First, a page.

How to Improve as a Junior Developer
by Aleckson Nyamwaya · Published on February 24, 2020
Want to know the secret to being a more productive junior developer?
Here it is: be a better communicator.
No, this is not a gimmick, nor is it clickbait. This is a real strategy that I use and it increased my productivity ten-fold.
Entry-level developers can consistently feel that their work is not good enough. This leads to a constant fear of getting fired. There’s a term for this feeling: impostor syndrome, described by Very Well Mind as “the experience of feeling like a phony — you feel as though at any moment you are going to be found out as a fraud.”
To address this feeling, junior developers can develop many toxic habits.
One, in particular, is an unhealthy work-life balance. A junior developer will perform their work from 9 am to 5 pm, and when they get home after work, they keep going from 5 pm to 10 pm, reasoning that if they spend more hours working, they will improve and get better. While the reasoning might be correct, it is improperly applied.
The truth of the matter is that most of your learning happens away from the computer. I once figured out how to solve a bug in a dream!
A better way to address impostor syndrome is to communicate to the person you directly report to (also known as the one who has the power to fire you).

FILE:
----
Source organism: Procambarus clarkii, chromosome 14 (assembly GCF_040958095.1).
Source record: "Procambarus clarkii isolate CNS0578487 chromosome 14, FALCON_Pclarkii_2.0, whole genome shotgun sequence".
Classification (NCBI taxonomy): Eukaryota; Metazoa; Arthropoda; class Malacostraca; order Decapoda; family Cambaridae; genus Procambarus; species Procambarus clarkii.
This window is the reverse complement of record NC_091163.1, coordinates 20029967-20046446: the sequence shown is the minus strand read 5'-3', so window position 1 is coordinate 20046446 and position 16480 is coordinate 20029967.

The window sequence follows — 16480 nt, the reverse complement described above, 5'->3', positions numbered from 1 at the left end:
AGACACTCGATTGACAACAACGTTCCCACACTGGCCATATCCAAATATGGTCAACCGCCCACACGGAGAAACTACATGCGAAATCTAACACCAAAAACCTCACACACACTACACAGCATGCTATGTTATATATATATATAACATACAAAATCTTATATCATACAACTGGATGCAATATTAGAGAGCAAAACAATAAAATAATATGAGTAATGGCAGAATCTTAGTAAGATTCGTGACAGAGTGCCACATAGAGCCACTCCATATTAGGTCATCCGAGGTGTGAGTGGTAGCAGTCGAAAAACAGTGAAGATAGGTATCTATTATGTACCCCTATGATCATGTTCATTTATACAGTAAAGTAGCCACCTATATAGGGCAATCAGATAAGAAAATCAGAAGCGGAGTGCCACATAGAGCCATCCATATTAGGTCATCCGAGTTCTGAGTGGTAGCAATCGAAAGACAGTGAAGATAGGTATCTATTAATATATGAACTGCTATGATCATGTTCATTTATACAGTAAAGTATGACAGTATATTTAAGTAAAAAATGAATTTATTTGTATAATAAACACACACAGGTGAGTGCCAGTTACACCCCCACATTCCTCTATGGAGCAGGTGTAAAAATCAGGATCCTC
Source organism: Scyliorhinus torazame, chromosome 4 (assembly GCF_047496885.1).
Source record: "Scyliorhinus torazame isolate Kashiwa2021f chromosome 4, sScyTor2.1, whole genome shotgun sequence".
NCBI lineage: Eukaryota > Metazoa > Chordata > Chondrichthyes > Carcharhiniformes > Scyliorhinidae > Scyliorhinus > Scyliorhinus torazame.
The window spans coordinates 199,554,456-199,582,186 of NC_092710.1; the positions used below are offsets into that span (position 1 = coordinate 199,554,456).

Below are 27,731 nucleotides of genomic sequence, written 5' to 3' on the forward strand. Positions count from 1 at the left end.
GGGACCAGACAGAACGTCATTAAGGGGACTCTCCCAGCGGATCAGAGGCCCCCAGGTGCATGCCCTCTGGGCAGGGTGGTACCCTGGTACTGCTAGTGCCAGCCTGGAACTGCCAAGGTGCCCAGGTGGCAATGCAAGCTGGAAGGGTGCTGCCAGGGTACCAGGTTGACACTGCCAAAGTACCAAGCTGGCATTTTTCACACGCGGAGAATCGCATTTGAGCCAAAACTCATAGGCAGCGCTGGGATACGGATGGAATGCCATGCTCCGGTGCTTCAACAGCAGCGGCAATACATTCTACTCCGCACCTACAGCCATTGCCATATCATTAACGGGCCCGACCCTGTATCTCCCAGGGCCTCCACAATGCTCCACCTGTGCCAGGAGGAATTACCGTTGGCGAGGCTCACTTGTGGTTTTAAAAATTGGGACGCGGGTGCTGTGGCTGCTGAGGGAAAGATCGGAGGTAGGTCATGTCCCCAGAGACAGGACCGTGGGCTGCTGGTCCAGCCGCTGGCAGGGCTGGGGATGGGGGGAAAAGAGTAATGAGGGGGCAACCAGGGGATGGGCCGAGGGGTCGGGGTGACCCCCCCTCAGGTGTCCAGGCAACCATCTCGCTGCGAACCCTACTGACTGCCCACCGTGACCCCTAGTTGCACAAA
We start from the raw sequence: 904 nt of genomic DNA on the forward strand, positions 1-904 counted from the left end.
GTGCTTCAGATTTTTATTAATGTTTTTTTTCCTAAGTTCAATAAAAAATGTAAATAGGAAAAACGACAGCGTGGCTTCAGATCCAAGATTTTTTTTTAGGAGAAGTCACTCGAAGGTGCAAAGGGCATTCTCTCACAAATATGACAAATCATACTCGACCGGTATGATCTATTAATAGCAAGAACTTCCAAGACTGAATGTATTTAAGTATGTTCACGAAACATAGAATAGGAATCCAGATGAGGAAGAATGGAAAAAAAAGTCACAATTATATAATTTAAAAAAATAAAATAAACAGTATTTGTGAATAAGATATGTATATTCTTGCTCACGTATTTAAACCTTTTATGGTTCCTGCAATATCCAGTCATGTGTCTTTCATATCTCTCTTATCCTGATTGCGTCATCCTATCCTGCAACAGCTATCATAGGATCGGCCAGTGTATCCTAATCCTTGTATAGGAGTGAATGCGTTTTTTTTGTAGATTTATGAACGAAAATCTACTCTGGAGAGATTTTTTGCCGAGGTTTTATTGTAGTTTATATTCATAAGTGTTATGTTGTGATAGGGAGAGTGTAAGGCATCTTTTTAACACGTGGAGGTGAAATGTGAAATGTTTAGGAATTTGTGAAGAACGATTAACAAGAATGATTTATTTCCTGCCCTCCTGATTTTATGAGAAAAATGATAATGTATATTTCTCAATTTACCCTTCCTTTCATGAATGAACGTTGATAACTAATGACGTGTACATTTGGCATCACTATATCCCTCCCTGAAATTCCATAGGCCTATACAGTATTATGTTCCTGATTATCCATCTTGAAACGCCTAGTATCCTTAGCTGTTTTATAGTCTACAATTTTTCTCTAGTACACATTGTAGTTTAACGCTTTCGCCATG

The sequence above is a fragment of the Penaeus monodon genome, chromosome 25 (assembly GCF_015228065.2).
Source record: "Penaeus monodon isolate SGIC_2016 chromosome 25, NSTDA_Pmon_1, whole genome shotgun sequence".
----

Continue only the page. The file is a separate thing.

Tips to effectively communicate with your boss:
Routinely discuss expectation levels on both sides.
The first step is to understand whether or not you’ve been meeting their expectations. If not, make a plan with your manager outlining what actions you will both take to help you meet the expectations going forward.
Don't be afraid to ask questions.
Move beyond the “stand up” and talk to them every day about where you are stuck. Two minutes of talking through a bug with them might save you hours of work on your own.
Ask for feedback.
Set up a monthly one-on-one to get feedback on how they perceive your work/productivity and where you can improve.
Submit that PTO request.
Don’t overwork yourself and take necessary time off. Let your manager know that this is important to you; do not sweep this one under the rug.
As you kick butt in your daily job, just remember this:
Growing from an entry-level to a junior level developer can be solely based on improving one’s engineering skills. Growing from a junior to a senior level developer involves improvement in both engineering and interpersonal skills.